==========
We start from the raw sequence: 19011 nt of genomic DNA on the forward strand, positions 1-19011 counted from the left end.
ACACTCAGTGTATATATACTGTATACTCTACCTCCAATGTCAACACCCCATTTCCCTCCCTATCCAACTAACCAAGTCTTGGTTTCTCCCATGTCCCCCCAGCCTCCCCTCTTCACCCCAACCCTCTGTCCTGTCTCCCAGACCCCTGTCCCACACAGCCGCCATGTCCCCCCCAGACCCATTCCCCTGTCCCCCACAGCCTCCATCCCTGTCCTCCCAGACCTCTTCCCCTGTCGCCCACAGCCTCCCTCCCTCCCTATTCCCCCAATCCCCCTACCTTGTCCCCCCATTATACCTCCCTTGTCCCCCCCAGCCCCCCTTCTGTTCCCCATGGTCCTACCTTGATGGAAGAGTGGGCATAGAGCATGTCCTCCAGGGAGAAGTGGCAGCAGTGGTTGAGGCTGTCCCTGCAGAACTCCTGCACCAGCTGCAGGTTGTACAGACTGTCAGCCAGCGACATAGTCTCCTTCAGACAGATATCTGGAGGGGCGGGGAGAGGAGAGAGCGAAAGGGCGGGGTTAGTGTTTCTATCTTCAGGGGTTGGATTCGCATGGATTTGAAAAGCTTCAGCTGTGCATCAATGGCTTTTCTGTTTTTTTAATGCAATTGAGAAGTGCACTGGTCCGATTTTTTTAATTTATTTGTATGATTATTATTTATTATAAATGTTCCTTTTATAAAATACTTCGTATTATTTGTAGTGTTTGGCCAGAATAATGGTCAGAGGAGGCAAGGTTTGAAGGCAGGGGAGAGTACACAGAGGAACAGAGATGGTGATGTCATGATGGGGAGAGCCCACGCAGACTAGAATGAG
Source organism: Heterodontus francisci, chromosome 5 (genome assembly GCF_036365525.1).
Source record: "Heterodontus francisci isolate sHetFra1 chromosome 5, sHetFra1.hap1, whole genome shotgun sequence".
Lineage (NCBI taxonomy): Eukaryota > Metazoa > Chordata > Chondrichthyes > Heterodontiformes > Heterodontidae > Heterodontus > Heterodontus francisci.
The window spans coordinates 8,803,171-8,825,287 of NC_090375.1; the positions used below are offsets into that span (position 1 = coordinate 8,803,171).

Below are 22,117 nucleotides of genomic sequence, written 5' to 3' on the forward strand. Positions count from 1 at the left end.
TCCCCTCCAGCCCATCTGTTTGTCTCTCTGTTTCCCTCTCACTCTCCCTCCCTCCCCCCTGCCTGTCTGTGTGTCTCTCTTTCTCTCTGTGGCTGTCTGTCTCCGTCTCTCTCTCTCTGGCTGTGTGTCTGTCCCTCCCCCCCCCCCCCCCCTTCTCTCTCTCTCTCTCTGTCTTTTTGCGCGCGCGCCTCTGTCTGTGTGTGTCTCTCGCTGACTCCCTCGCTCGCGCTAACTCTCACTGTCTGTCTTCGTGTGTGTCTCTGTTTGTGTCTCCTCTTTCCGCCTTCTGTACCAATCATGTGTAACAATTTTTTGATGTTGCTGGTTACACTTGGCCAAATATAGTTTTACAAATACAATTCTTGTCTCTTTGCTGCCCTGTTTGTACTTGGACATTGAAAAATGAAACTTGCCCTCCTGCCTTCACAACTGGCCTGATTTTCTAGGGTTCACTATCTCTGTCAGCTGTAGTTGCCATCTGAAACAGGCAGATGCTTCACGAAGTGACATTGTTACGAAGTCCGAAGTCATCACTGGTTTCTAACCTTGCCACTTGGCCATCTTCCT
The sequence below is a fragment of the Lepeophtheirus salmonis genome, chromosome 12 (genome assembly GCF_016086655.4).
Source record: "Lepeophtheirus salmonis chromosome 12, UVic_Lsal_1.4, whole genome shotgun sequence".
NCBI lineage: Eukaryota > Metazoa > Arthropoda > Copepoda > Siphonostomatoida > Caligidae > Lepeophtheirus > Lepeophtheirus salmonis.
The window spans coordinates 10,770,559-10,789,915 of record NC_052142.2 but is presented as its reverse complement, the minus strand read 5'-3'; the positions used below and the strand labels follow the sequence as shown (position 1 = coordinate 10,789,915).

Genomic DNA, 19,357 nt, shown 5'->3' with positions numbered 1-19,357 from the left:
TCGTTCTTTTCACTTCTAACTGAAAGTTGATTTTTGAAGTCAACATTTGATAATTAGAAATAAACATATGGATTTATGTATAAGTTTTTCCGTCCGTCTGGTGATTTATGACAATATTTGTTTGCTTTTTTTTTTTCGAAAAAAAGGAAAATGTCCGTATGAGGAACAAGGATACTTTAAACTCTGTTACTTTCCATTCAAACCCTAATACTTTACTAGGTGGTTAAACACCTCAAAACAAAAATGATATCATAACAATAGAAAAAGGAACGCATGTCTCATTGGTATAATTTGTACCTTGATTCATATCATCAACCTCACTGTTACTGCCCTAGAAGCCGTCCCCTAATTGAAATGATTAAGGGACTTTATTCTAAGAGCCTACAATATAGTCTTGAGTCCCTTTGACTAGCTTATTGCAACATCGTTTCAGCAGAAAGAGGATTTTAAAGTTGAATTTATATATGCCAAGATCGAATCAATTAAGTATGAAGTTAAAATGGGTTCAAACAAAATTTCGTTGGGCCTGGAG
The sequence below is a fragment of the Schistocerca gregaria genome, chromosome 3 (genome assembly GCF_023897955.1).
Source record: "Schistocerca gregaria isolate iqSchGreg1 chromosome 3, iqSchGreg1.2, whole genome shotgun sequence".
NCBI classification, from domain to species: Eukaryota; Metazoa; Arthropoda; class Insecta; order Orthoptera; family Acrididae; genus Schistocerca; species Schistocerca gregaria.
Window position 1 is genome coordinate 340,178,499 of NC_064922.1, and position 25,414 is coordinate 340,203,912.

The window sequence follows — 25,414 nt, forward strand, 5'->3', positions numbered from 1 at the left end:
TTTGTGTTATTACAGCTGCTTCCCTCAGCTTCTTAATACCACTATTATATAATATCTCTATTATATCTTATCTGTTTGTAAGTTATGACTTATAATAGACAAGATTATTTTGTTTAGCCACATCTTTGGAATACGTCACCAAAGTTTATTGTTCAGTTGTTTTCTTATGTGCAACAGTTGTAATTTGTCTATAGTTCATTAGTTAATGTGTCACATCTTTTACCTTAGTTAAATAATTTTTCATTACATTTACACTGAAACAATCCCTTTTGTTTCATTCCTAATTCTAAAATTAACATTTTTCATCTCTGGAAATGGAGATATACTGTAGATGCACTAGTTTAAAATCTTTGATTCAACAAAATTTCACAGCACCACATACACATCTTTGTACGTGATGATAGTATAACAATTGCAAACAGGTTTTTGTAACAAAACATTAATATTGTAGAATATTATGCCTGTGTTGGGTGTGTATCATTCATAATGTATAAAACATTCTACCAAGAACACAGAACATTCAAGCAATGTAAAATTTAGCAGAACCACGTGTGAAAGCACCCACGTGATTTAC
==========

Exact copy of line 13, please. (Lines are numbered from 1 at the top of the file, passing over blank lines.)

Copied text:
Genomic DNA, 19,357 nt, shown 5'->3' with positions numbered 1-19,357 from the left: